Maldivian authorities refused entry to members of an international law association, detained them at the airport, kept them at a closed detention facility under guard and surveillance, and subsequently deported them.
LAWASIA confirmed Tuesday that its fact-finding delegation was denied entry to the Maldives, despite the government’s insistence that international stakeholders are welcome to assess the country’s situation for themselves.
The regional law body wanted to visit the Maldives to assess the independence of the judiciary, due process in the administration of justice, the rule of law and rights-related issues, and the independence of the legal profession.
LAWASIA wrote to lawyers, present and former members of parliament, the Human Rights Commission of the Maldives, members of the judiciary, government representatives including the attorney general and members of civil society organisations.
Meetings were to take place between February 24 and February 28, with confirmation of meetings from several of those contacted.
LAWASIA described how it emailed government departments on several occasions to tell them about the visit, its purpose and seek guidance on visa matters, only to receive little or no response.
Four members of the fact-finding team arrived at Velana International Airport last Sunday, with each person declaring the intention of their visit.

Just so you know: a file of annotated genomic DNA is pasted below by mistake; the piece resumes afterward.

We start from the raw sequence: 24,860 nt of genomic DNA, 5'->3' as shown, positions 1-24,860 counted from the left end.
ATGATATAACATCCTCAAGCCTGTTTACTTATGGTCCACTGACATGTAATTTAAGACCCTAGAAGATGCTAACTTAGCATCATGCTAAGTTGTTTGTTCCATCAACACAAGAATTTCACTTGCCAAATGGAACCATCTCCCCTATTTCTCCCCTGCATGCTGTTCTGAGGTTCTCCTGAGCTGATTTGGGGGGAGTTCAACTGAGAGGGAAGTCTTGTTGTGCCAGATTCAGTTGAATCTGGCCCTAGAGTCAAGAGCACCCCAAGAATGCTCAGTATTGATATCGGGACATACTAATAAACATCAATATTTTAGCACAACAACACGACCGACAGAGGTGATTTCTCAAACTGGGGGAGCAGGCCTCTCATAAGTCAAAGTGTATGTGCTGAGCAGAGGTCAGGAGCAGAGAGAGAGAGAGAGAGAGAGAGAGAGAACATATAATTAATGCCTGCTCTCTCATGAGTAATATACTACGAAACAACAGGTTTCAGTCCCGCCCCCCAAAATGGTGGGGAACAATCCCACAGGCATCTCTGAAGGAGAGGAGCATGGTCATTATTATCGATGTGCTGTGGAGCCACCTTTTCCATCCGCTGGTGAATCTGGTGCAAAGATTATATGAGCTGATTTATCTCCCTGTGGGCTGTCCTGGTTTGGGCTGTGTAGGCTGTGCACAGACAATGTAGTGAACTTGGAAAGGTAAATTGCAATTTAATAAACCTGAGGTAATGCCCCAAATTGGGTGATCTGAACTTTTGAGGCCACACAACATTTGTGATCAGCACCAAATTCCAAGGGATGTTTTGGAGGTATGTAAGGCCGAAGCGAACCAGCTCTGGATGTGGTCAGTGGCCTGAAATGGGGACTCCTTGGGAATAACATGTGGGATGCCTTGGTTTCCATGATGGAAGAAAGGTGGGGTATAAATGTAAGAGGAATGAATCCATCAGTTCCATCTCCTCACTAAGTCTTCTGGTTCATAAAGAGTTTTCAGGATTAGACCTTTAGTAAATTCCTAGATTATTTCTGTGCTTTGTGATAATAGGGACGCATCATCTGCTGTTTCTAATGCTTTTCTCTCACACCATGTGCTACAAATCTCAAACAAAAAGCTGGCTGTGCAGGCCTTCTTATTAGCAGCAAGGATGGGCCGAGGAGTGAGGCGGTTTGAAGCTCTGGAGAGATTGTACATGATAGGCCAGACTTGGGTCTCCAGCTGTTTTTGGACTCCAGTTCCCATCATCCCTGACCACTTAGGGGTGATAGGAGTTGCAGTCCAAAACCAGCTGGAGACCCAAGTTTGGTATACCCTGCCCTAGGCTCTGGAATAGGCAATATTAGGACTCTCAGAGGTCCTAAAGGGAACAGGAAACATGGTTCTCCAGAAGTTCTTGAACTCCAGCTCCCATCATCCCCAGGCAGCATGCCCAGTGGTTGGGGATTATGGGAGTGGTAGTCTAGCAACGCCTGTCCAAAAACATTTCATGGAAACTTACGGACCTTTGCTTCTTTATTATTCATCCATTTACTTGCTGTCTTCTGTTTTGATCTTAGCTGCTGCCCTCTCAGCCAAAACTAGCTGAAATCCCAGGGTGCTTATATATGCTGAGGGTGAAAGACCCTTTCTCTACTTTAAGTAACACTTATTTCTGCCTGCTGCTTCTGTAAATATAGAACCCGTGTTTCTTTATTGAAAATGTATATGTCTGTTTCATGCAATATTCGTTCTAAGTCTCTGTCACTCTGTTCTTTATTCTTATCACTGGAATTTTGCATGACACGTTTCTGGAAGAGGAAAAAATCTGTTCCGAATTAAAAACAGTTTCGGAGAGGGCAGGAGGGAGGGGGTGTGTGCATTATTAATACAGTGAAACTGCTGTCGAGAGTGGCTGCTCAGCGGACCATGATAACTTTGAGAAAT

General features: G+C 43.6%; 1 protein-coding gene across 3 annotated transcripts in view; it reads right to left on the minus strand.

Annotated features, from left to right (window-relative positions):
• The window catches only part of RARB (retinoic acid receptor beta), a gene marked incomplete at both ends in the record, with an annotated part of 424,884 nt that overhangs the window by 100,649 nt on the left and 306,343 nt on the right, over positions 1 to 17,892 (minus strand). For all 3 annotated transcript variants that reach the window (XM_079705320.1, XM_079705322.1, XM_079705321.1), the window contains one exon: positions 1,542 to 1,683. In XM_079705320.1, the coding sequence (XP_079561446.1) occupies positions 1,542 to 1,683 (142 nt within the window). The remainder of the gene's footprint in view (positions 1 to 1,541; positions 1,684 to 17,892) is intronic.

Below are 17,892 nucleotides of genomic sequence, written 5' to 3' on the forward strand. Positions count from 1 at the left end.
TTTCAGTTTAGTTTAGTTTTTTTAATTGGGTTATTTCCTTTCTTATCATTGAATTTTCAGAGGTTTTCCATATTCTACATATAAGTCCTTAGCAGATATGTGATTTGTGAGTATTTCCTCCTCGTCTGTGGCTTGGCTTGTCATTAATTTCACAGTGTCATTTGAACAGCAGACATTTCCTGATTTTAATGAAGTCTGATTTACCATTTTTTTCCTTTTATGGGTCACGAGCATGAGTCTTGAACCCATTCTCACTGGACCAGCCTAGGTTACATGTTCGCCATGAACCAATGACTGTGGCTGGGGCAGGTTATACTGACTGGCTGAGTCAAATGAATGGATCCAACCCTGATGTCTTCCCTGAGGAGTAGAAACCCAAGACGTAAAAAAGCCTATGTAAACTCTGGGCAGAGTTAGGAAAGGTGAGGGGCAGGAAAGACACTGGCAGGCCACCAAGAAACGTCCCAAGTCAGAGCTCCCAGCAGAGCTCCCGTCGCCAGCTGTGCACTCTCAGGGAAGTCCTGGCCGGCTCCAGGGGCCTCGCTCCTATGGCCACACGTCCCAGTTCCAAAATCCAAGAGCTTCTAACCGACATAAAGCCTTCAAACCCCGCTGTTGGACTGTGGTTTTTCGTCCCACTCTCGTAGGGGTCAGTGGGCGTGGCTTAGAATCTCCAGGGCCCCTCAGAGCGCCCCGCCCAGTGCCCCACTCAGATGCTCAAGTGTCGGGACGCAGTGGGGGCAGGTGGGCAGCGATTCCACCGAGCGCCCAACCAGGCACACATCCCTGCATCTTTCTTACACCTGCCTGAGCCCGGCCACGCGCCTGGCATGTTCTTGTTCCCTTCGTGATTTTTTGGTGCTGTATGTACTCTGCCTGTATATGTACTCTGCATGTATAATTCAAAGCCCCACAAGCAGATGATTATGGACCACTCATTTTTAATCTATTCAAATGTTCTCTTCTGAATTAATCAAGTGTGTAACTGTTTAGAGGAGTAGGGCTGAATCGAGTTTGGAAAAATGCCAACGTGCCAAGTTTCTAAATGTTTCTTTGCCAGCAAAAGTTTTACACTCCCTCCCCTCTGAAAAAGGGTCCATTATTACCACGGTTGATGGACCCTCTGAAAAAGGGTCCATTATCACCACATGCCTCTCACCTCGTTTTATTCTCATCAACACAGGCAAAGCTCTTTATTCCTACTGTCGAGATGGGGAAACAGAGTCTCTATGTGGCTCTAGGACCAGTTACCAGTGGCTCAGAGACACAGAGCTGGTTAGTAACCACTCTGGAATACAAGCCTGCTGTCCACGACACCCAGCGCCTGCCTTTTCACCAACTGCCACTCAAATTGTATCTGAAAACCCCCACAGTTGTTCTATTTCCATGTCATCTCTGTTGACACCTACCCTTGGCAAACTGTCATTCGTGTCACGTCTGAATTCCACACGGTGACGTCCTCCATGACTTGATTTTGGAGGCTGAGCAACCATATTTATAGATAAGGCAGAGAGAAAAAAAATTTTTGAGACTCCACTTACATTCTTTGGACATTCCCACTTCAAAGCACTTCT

“Instead of providing guidance and facilitating the mission with a visa as would have been consistent with the open invitation issued by the Government of Maldives to international organisations, the Maldivian authorities had instead refused entry to the members of the team, detained and kept them at a closed detention facility under guard and surveillance, and subsequently deported them,” it said in a statement seen by the Maldives Independent.
“Although the actions taken by the authorities were inconsistent with their public statements of invitation, and unnecessary, the immediate officials who attended to us were courteous.”
Two top judges are behind bars and around 20 constitutional rights have been suspended.
The LAWASIA statement cited the government, which had said it was inviting development partners and representatives from international organisations and associations to visit to assess the situation “and witness the safety and security of Malé, for their own citizens as well as to engage with the government and key stakeholders in the country.”